Five Kiwisaver mistakes that could cost you hundreds of thousands of dollars

28 May 2020

KiwiSaver is hard, there is a lot to think about in sorting out your KiwiSaver. What is really unfair is that no one has ever told you to watch out for these things and they can cost you a huge amount for your retirement or your first home.

There are a fair few common mistakes, and we think it is really important for you to think about them.  As you can see from the chart below, a few simple mistakes can cost you a huge amount!

 The cost of getting KiwiSaver wrong

 

Are you contributing enough?

KiwiSaver is an essential part of retirement planning and for two out of five Kiwis it is the only savings that they currently have. 70% of people with a KiwiSaver say they expect the scheme to play a very important part of their retirement — it’s fair to say the real number is going to be a lot higher than that.

If you want to be comfortable in retirement, you need to aim for an income of 70-100% of your current income every week, a goal that a 3% contribution rate is extremely unlikely to get you too. We estimate, conservatively, that people should aim for at least 6% to achieve a desirable retirement.

The cost of failing to understand and do something about your contribution rate could be fatal to your life quality as you get old.  Should you stay contributing at the default rate of 3% (as most Kiwis do) you will get to your retirement and find that you have a massive hole in your retirement account — around $370k short on average.

The scariest thing about this one is that most people never think about their contribution rate – the default rate has been set by the Government, which also understands that most Kiwis are in the process of shortchanging themselves.  Imagine finding out when you are 65 that all it took was an extra $45/week into your KiwiSaver and you could have had an amazing retirement!

Find out more on contribution rates here.

 

Are you in the wrong type of KiwiSaver fund?

Are you taking enough risk, or maybe not enough risk? Understanding your risk profile and investing appropriately for your risk will be the biggest determinant of returns for your KiwiSaver. If you're invested for the longer term you need to be taking more risk (growth-orientated fund) if you're invested for the short term you need to be taking less risk (income orientated or conservative fund).

Don’t take enough risk and your money won’t be working hard enough for you and take too much risk and you risk losing a significant chunk of your KiwiSaver just when you need it.  That was the case for many prospective first home buyers sitting in growth funds during the recent COVID-19 market downturn.  With a first home purchase within a three-year horizon, people need to taper down the risk of their Kiwisaver fund. 

A recent survey showed that more than half of New Zealanders sit in funds that do not suit their objectives.  This is understandable as fund choice is often an afterthought and never really sits at the centre of your thought process when you choose your KiwiSaver scheme.

For someone that spends a lifetime failing to realise they were in the wrong fund, the lack of action could cost them more than $240k. 

We suggest you use this tool to find out what fund suits you best.

 

Are your fees too high?

Not many people know it, but KiwiSaver might end up being the second biggest expense in your life (after your mortgage interest payments).  The average Kiwi will pay over $90k in KiwiSaver fees in their lifetime.  But most people don’t see this as they never really see an invoice with the expenses coming out.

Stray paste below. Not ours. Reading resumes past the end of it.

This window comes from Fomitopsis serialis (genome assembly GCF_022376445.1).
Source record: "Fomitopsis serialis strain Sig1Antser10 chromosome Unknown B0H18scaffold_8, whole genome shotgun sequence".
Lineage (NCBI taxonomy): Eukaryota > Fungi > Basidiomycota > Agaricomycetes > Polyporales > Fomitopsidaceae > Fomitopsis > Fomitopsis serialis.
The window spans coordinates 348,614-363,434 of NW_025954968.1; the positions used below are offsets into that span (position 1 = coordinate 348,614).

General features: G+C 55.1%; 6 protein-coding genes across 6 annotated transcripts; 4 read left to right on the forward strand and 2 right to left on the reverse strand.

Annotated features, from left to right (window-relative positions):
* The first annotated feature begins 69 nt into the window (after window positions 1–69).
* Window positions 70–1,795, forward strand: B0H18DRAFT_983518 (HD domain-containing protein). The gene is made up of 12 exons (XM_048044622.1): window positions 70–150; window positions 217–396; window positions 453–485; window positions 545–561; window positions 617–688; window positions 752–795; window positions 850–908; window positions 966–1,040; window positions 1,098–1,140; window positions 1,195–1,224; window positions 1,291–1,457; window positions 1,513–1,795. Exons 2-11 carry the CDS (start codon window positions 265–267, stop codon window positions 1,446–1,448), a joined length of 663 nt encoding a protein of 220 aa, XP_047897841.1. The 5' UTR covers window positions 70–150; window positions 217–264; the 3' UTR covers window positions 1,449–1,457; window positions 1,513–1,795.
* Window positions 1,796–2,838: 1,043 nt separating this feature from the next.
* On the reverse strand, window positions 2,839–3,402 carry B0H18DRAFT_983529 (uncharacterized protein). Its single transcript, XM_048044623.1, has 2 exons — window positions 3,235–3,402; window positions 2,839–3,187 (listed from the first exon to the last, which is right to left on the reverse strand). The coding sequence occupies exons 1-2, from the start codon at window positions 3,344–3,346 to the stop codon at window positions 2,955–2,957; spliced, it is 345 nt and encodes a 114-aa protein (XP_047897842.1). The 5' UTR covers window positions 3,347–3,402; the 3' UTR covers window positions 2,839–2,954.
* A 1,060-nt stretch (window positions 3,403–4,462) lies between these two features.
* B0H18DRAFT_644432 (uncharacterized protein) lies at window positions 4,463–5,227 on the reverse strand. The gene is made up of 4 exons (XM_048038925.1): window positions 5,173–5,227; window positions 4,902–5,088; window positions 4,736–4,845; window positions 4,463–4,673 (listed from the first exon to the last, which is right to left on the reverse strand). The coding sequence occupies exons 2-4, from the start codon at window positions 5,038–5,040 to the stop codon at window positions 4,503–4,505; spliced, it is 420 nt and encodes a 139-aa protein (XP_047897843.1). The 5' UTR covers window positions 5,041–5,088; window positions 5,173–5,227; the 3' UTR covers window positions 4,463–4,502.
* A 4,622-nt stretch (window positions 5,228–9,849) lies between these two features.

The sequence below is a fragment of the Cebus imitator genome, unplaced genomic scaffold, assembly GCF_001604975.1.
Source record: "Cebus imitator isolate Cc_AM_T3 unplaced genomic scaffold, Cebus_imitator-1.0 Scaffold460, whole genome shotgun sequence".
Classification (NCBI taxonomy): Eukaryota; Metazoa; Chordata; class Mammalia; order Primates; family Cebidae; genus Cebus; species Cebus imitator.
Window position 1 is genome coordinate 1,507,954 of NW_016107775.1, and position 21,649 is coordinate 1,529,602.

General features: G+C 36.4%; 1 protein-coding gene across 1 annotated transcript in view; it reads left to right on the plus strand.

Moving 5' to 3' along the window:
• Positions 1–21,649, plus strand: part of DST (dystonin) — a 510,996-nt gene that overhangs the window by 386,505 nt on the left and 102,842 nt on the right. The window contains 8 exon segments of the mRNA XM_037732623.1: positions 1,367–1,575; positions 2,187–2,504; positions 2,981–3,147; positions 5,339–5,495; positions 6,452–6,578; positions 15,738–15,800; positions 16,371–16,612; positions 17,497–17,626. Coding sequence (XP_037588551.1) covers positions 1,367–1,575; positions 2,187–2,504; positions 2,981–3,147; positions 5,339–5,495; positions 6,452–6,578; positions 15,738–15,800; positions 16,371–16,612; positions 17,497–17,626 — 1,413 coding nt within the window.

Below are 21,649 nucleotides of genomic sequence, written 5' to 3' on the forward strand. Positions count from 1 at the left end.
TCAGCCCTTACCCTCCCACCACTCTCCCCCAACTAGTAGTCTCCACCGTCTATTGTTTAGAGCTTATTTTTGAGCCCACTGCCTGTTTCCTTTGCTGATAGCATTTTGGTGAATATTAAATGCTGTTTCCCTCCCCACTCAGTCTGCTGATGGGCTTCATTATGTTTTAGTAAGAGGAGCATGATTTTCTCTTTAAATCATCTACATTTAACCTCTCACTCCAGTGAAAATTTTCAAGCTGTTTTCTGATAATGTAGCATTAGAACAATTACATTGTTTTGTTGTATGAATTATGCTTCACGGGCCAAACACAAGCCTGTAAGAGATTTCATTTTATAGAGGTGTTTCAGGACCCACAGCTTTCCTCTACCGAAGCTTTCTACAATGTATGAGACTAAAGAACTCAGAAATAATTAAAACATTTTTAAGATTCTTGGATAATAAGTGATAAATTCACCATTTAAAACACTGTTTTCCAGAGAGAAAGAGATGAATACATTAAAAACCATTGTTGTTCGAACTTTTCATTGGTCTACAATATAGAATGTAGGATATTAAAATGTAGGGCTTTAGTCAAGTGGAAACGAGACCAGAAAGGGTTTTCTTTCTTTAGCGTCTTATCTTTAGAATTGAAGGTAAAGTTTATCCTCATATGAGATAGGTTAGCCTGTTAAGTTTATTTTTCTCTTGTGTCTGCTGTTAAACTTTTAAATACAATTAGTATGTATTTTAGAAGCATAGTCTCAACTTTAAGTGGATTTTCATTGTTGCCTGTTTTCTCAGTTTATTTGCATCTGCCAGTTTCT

The average KiwiSaver growth fund charges 1.19% per annum, though fees can go as high as 1.97%.  The higher your fees, the less KiwiSaver is left for you. 

The difference between paying the highest fees in the industry and the kōura fees could save you over $100k by the time you hit 65. 

 

Are you sitting in a laggard fund?

Whilst past performance is not a sign of future performance, there are often signs that some fund managers just aren’t up to the job.  Looking at the range of KiwiSaver funds, there are a few people that have consistently underperformed and remain in the “bottom half” of providers. 

A useful resource is the Morningstar KiwiSaver performance table.  Here you can compare funds with their 1 year, 5-year and 10-year performance.  If you are unlucky enough to be in a fund that has been in the bottom half of their category across all of the different time horizons, then it is probably time to find a new fund manager.

The worst performing growth fund delivered a return 1.8% per annum lower than the average.  That fund has been one of the worst performers on every time horizon.  If 1.8% underperformance remains through the lifetime, the average Kiwisaver would have lost a shocking $159k.

 

Are you paying too much in tax?

Like most things in life, KiwiSaver incurs tax.  To make sure you don’t pay too much, or get an unexpected tax bill you need to make sure you have the right tax rate (PIR rate).  If your rate is not high enough, the IRD will send you a bill at the end of the tax year asking you to top up your tax paid.  If your tax rate is too high, well – you can’t have that refunded so you lose out.  In 2018, there were over 950,000 New Zealanders that paid too much tax (by an average of $44).  Libertarian or not, no one wants to make an unnecessary donation to the IRD.

To find out more about PIR rates and whether you have the right or wrong PIR rate, have a look at the IRD website here.

 


Choose the right fund. Choose kōura.

 

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I contribute of my income,
and my pre tax income is
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I intend to use it to purchase my first home.
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